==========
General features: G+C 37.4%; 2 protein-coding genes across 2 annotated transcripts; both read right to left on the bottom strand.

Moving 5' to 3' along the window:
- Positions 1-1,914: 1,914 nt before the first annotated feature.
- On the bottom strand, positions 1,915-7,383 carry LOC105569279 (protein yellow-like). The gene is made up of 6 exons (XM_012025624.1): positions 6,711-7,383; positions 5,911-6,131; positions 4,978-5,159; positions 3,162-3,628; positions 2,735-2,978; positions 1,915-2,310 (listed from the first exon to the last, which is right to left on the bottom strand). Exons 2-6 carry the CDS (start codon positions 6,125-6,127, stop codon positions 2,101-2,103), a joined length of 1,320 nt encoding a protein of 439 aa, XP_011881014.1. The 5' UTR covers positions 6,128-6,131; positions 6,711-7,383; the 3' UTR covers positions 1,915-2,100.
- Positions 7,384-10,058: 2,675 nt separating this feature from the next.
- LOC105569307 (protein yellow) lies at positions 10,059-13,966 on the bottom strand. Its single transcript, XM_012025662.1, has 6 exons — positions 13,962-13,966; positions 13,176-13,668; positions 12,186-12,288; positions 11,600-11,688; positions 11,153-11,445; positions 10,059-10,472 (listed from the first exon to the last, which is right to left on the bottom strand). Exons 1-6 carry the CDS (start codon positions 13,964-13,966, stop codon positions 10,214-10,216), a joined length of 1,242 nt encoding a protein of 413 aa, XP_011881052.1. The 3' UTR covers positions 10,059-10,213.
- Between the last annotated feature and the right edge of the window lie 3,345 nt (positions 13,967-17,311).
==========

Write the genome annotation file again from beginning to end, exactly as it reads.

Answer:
General features: G+C 37.4%; 2 protein-coding genes across 2 annotated transcripts; both read right to left on the bottom strand.

Moving 5' to 3' along the window:
- Positions 1-1,914: 1,914 nt before the first annotated feature.
- On the bottom strand, positions 1,915-7,383 carry LOC105569279 (protein yellow-like). The gene is made up of 6 exons (XM_012025624.1): positions 6,711-7,383; positions 5,911-6,131; positions 4,978-5,159; positions 3,162-3,628; positions 2,735-2,978; positions 1,915-2,310 (listed from the first exon to the last, which is right to left on the bottom strand). Exons 2-6 carry the CDS (start codon positions 6,125-6,127, stop codon positions 2,101-2,103), a joined length of 1,320 nt encoding a protein of 439 aa, XP_011881014.1. The 5' UTR covers positions 6,128-6,131; positions 6,711-7,383; the 3' UTR covers positions 1,915-2,100.
- Positions 7,384-10,058: 2,675 nt separating this feature from the next.
- LOC105569307 (protein yellow) lies at positions 10,059-13,966 on the bottom strand. Its single transcript, XM_012025662.1, has 6 exons — positions 13,962-13,966; positions 13,176-13,668; positions 12,186-12,288; positions 11,600-11,688; positions 11,153-11,445; positions 10,059-10,472 (listed from the first exon to the last, which is right to left on the bottom strand). Exons 1-6 carry the CDS (start codon positions 13,964-13,966, stop codon positions 10,214-10,216), a joined length of 1,242 nt encoding a protein of 413 aa, XP_011881052.1. The 3' UTR covers positions 10,059-10,213.
- Between the last annotated feature and the right edge of the window lie 3,345 nt (positions 13,967-17,311).